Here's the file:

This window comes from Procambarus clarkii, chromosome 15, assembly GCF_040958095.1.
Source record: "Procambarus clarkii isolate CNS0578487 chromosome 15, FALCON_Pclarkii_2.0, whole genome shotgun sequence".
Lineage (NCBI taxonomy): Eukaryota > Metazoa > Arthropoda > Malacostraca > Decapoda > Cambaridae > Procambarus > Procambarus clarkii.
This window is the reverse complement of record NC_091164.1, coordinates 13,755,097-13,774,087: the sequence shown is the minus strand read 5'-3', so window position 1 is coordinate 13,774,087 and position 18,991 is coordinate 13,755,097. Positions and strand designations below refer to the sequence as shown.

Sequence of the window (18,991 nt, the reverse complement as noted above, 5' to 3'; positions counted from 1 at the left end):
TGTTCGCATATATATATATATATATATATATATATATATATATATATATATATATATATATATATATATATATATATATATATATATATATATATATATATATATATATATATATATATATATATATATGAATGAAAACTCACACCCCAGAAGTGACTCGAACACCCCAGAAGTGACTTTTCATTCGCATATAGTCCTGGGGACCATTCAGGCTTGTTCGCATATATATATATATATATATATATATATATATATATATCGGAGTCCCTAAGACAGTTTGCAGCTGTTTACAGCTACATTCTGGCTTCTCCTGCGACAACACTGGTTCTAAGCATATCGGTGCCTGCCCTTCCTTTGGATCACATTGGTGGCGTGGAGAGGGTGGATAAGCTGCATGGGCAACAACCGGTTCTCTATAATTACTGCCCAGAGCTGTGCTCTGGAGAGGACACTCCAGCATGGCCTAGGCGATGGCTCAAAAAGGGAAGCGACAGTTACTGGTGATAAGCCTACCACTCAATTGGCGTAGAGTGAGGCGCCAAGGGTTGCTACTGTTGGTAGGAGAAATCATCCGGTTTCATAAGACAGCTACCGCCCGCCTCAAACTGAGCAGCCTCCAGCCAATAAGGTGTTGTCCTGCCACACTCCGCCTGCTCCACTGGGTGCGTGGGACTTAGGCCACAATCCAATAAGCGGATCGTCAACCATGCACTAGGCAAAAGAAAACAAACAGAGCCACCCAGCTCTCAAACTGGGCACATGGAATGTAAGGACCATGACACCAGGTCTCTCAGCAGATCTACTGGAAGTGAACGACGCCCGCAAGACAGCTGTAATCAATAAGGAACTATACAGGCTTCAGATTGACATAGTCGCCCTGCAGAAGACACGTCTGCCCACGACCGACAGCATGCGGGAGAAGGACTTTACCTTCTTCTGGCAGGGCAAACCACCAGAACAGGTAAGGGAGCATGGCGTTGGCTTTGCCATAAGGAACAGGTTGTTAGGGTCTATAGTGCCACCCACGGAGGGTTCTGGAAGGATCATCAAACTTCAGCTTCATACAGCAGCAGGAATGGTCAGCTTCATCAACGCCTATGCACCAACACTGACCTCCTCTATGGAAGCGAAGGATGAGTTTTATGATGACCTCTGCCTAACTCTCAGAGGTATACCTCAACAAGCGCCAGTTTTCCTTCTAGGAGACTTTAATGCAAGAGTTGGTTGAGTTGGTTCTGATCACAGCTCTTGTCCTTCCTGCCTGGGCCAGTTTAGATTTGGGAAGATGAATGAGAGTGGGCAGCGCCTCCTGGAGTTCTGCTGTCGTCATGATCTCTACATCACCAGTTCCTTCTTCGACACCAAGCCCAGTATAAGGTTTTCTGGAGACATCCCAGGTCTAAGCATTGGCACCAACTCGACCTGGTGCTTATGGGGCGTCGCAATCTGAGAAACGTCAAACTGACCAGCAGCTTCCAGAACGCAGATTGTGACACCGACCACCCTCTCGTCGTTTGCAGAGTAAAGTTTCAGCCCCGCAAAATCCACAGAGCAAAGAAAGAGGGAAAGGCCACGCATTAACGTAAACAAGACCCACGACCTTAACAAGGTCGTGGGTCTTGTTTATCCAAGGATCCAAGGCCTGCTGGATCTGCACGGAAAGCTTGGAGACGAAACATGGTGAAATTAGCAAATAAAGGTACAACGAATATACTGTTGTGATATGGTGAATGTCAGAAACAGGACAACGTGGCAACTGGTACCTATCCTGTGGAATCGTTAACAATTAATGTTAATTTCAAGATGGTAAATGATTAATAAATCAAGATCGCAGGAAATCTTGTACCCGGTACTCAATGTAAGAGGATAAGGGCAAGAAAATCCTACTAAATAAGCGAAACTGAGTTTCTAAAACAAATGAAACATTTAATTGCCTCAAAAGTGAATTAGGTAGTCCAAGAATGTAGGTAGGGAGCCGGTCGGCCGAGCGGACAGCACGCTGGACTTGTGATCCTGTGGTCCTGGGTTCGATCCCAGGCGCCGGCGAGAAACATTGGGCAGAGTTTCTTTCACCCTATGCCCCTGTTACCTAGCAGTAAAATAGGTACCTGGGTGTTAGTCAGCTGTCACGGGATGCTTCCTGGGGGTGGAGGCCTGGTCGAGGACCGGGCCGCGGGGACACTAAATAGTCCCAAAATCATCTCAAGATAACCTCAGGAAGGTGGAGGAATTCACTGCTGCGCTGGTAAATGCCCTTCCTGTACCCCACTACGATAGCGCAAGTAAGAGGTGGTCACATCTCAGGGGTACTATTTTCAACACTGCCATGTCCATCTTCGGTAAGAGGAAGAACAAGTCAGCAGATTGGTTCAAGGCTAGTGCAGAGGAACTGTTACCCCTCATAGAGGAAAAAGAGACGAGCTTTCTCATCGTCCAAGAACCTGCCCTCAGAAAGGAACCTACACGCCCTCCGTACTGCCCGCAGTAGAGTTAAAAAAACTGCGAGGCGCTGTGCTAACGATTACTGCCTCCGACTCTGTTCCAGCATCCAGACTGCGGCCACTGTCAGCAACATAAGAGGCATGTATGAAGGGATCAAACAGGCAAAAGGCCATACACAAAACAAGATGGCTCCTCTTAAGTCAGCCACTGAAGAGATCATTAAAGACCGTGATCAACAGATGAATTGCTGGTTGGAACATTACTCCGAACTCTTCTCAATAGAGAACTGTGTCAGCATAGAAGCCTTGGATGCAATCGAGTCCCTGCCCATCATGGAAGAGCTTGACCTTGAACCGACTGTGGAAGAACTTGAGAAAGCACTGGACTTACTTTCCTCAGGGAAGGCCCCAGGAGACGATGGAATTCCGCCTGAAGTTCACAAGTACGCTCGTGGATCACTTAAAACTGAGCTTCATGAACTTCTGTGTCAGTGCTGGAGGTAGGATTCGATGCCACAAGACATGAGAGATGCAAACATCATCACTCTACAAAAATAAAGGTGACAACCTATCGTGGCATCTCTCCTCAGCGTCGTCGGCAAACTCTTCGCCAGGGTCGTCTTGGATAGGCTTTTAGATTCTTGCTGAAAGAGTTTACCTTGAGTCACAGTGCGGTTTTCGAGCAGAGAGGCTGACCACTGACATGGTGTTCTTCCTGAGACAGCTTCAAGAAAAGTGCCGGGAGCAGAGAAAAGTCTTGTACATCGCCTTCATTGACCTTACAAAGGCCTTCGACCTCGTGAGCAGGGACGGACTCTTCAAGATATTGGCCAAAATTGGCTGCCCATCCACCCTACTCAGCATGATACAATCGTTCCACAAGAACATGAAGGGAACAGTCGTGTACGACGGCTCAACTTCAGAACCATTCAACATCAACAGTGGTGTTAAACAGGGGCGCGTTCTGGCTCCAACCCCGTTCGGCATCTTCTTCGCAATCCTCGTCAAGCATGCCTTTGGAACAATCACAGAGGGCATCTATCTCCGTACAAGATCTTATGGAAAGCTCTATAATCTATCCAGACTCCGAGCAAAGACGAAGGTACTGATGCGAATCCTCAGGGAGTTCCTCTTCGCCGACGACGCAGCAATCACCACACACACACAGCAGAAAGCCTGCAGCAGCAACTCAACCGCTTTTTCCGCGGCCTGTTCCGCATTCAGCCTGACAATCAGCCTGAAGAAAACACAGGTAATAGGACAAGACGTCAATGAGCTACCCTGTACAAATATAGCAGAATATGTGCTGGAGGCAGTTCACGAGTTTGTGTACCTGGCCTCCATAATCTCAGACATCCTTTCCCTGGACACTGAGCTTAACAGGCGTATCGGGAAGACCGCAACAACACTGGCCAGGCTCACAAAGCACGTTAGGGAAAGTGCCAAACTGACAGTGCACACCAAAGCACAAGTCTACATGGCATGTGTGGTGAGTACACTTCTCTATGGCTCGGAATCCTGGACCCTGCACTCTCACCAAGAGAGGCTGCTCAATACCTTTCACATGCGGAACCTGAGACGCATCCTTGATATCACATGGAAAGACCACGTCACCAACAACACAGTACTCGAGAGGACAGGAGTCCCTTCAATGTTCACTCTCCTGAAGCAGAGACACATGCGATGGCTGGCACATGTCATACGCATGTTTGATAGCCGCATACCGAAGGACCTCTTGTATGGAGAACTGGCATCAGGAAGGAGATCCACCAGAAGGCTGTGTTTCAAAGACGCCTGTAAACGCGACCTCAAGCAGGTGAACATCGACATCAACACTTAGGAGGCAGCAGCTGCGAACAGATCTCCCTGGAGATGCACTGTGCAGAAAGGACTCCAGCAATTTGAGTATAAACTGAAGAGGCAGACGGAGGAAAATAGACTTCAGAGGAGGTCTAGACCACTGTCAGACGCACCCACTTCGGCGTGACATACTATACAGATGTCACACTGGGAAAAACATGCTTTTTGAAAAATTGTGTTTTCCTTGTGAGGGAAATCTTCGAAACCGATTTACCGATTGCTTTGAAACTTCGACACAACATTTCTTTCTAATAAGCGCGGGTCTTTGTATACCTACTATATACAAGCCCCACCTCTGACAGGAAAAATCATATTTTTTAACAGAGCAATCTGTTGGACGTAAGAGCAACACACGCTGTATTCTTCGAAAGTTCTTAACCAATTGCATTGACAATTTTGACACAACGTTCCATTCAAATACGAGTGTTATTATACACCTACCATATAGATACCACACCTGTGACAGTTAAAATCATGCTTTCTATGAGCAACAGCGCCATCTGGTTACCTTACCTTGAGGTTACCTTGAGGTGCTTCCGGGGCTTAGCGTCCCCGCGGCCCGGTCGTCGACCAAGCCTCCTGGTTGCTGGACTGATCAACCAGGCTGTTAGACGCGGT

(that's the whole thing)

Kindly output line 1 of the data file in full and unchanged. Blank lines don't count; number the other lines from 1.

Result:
This window comes from Procambarus clarkii, chromosome 15, assembly GCF_040958095.1.